Tonight at 7 p.m. (6 Central), Nickelodeon will premiere the second season of one of its biggest breakout shows – The Legend of Korra – with a 60-minute special combining a pair of Book Two: Spirits episodes: Rebel Spirits and The Dancing Lights.
The series – a spin-off/sequel to Avatar: The Last Airbender – has been one of Nickelodeon’s ratings winners. As for the new season, we’ll keep the spoilers to a minimum – but suffice to say that new characters appear, others are given more screen time and there’s a lot of humor and action. It’s not revealing too much to say that Korra herself is going to grow to understand spirits and help build a bridge between them and her people. And there’s a crazy big fair, too.
It’s kind of nice that The Legend of Korra breaks its seasons out as “books,” because that really describes the way the series unfolds. It also points up how a TV series, when done well, can do something even the most spectacular, multi-million-dollar, star-studded tent pole movie cannot do.
TV series can take advantage of serialization. There is no way that all of the story arcs, character arcs and “small” moments could fit into even an overlong big screen epic. It’s an advantage that the creative team relishes. These characters grow, change and – most importantly – stop and think. An action series sometimes is best judged on what happens between the arena games, battles and explosions. If you can’t get invested in the stakes involved and the character’s issues, it can become a cacophonous video arcade.
If you haven’t watched The Legend of Korra: Book One, recently released on DVD, it’s worth seeing to get grounded into the situations and relationships. There are a lot of them. So much for the myth that TV viewers (particularly kids) are too dippy or lack the attention span to keep track!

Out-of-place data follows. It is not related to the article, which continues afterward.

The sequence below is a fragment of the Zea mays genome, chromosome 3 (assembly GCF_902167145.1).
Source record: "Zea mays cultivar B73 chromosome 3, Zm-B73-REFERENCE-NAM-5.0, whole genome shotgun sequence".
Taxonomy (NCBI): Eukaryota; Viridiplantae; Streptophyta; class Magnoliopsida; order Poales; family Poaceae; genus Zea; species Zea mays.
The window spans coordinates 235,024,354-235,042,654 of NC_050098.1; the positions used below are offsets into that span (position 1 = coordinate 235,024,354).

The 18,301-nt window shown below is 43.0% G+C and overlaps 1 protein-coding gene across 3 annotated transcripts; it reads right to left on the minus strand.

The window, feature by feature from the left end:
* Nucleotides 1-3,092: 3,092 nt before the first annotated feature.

The series, created and executive produced by Bryan Konietzko and Michael Dante DiMartino, is a paean to anime, though it’s production originates in the U.S. Because of that, the voice work is done before the animation and you get to watch the lips movement synch to the words, rather then being crafted to fit after the fact.
Judging from the DVD audio commentaries, the voice actors are having a ball with their meaty roles. Janet Varney sounds sincerely elated at the opportunity to play Korra and work alongside actors she has long admired. And clearly, Konietzko and DiMartino work hard to see their vision through. They even mention being challenged about the whole idea of Korra being female and whether quiet, pensive music should be used in a specific battle scene.
“One of the biggest inspirations for the entire Avatar universe was the work of Hayao Miyazaki,” said Bryan Konietzko on the commentary of the first episode. “I just remember at a time in my career when I was particularly disenchanted with working on American animated sitcoms which, you know, obviously millions of people love. Just as an artist, it really didn’t speak to me and the kind of stuff I wanted to put out there in the world. It was usually just really sarcastic, insincere, mostly parodies and things and I just wanted to make something really earnest and kind of heartfelt and sincere. So when I saw Princess Mononoke, it was like, there are really no clear-cut good guys and bad guys. It was just people with conflicting agendas, interests and philosophies. [Miyazaki] set up the villain, but then you realize that she’s just taking care of these lepers and what not.
“It’s not the first time I’d seen a story like that but it hit me at a time in my career when I needed to see that. That’s the kind of stuff that really resonates with me. The older you get you realize that there really are no absolutes, most of life is just this grey area. It’s not ‘good versus evil’ kids. the only ‘good versus evil’ is inside of you.”
Voice actors returning to the series include Varney as Korra; David Faustino (Married…With Children) as Mako; J.K. Simmons (Law & Order, Spiderman) as Tenzin; P.J. Byrne as Bolin; Seychelle Gabriel as Asami Sato; Mindy Sterling as Lin Beifong; and Oscar-winner Eva Marie Saint as Katara, plus voice vets like Grey DeLisle, Dee Bradley Baker and Jeff Bennett (doing those wonderful Walter Winchell-ish newsreel intros). Mad Men fans: listen for Kiernan Shipka (Sally Draper) as Jinora.